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Too Old For This

Back to School In Salta

sunny 35 °C
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Thursday 14th February was a big day. We just spent 15 hours on a bus getting to Salta for early afternoon so I could catch the Aberdeen match. Unbelievably Fox Sports was showing Aberdeen vs Bayern Munich on the box so I had to see it. We found a small pub called the Goblin where there was beer on tap and a big screen. What more could I ask for. As you may, or may not, know, the game finished 2-2. Brilliant match and a fine start to our adventure in the north west of Argentina.

Well, all good decisions are made over a few drinks, right? Ali and I had been mulling for a while over whether or not to take more Spanish classes and that night after a couple of beers we agreed that as soon as possible we would look into it.

The next day we took ourselves around Salta on the lookout for such classes as once we hit Bolivia it would be a while before we were somewhere appropriate. After a short time we found a small hostel where a woman named Graciela worked and after a short "interview" she agreed to take us for 4 hours a day for the coming week. What had we got ourselves into. We were due to start on the Sunday, surely a day of rest!

Salta itself is a nice town and since it was such a great day we went up the cable car to check out the views over the city. At the top we found a nice little cafe where we tried out some Bolivian food (humitas and tumales) for the first time. Verdict: disgusting. Not exactly great since we were due to head there in a week or so.

That evening we were walking down the street when we came across a football stadium. It was pretty busy and soon enough we found ourselves buying some tickets to the game. It turned out to be a 5th division game and if truth be told the standard was pretty awful at times. Mind you, as usual the crowd more than made up for it with their usual antics. A few thousand, maybe four, for a game of this level seemed unusual but it was a derby game. It finished 0-0 and there were some scuffles in the crowd but the cops soon had them sorted out.

Saturday came and with it was our trip to Jujuy and the football match there. This would be my last chance to see a game in Argentina and it was Jujuy v Estudiantes whom JS Veron now plays for. Dave had organised to meet up with a supporter of Jujuy who would help us out up there but in the end it never materialised so we made our own arrangements but this was easy enough.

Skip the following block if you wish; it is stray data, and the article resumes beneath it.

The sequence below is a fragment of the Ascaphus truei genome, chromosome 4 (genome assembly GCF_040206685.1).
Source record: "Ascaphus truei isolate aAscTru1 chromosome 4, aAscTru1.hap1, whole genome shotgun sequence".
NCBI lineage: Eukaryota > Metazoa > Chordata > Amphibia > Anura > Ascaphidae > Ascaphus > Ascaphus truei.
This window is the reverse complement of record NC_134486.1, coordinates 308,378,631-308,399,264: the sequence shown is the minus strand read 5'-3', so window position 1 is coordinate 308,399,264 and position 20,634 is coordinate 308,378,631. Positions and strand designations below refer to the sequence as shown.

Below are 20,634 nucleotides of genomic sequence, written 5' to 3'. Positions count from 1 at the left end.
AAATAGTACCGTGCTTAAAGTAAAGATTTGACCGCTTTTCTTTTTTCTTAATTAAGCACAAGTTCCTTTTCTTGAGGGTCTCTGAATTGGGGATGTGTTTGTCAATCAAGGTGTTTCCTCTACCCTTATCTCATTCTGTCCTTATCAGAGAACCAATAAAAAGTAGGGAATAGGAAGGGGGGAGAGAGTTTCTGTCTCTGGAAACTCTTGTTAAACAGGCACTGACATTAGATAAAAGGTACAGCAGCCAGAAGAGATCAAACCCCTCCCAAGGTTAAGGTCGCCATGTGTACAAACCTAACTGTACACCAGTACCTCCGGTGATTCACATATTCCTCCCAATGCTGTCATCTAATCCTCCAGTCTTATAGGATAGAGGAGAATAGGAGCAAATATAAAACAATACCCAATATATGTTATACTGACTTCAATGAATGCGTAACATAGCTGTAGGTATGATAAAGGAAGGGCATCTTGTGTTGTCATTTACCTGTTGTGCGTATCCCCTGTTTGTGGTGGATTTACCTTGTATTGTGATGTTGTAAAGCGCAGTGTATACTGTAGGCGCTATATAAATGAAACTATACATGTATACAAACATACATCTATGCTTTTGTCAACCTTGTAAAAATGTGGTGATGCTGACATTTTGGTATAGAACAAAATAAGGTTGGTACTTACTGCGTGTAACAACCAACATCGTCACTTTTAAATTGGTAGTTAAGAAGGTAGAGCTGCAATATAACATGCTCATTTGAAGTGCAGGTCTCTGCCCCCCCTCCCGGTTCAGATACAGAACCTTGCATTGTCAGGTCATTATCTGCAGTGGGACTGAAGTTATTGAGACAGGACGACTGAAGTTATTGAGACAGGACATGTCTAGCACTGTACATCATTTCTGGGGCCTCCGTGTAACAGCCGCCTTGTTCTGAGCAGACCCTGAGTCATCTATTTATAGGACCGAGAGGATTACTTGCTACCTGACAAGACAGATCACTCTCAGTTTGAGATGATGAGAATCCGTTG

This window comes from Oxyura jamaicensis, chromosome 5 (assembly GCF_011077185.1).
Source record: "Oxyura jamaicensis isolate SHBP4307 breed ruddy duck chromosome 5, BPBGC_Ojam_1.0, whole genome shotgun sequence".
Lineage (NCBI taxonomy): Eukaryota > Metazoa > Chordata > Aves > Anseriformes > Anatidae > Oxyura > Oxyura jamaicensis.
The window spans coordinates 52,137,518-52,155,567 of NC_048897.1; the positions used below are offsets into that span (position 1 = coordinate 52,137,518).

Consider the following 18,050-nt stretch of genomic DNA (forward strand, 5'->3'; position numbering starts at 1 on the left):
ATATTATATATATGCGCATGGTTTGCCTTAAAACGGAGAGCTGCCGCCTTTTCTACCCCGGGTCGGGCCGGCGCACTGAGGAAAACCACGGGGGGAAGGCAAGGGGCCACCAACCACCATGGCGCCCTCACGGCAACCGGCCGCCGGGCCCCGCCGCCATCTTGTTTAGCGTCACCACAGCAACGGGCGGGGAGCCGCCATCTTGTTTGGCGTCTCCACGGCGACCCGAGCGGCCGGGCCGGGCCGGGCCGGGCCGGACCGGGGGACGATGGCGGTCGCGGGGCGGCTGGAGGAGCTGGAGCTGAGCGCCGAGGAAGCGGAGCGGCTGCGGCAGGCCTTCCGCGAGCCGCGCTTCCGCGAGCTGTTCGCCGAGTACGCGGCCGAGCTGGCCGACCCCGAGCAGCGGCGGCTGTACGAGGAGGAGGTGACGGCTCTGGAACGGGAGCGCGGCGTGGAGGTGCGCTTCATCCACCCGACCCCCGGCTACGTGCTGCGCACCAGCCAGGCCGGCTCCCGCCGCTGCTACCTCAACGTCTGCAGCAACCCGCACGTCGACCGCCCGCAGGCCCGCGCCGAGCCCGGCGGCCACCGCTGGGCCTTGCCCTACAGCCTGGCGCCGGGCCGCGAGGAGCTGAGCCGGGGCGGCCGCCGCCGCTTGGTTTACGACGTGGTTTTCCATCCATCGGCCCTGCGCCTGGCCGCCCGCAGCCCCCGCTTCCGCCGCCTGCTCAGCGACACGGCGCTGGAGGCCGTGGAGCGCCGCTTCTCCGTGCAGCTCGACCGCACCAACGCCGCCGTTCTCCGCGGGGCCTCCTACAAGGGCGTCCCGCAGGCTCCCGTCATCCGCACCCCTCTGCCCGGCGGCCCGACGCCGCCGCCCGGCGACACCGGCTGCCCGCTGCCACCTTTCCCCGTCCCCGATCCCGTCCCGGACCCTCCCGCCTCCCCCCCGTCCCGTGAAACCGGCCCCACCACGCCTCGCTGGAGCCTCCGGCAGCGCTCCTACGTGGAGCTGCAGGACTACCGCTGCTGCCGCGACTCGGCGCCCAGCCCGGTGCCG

Once at the stadium the atmoshpere began to take off. The game started well enough and the home side were taking a hiding. About 20 minutes into the game a few thousand more supporters arrived and we had to quickly move as we had sat where the hardcore like to be. A few minutes later they unravelled a huge flag. It was the flag of Estudiantes. The supporters had kindly relieved the away fans and began to taunt them with their new trophy. It didn't last too long though as they ran out 2-0 winners despite this not being a fair reflection of the game.

Sunday was now upon us and with it came class number 1. Thankfully we didn't start till 1pm which gave us plenty time to recover from our day trip to Jujuy. The class was hellish. Graciela was intent on speaking Spanish only and getting us straight into the verbs. I didn't even understand verbs in English at school. Homework was dished out on top and in the end that took us a further 3 hours on top of the 4 at school. This was definately not my idea of fun.

8am Monday came and I was in trouble. My homework wasn't up to scratch and I got a grilling. The class was just as tough and more work than ever was dished up. It became apparent that the week was going to be harder than I had ever imagined. We treated ourselves to a brilliant lunch after class but then it was back to the books. No time for fun!!

Thankfully on day 3 Ali was the one who was taking the heat. My Spanish was picking up and I finally broke the ice with the teacher. She asked how I was enjoying it to which I replied "I would rather jump off a cliff". Strangely the reaction was a good one as she almost fell off her chair laughing. Still, the homework didn't get any easier.

That evening was due to be our friend Dave's last before he started his journey home so we headed out to a Pena show at La Estacion Vieja (The Old Station). This is basically a nice meal followed by some folk type dancing and a band. The meal was fantastic and we all got our first taste off the local goat and llama specialities. Soon after the dancing kicked off. As much as I tried not to make eye contact some dancing girl came and hauled me up. There could not have been one person in the place less willing or apt. I wouldn't go as far as to say it was a disaster but it certainly isn't up there in my SA experinces. In fact, I'd rather have been in class!

By Wednesday the classes were definately getting better. The fact they started at 8am was not though. Come our last class on the Thursday our skills had improved dramatically. We conversed with Graciela for well over an hour with relative ease and she seemed quite proud of our advances. The classes had been very tough but most definately worth it and hopefully they will help us in our final 2 months through Bolivia and Peru. There is still oodles of work for us to carry on with in order to become more fluent. We just need to find the motivation and time now.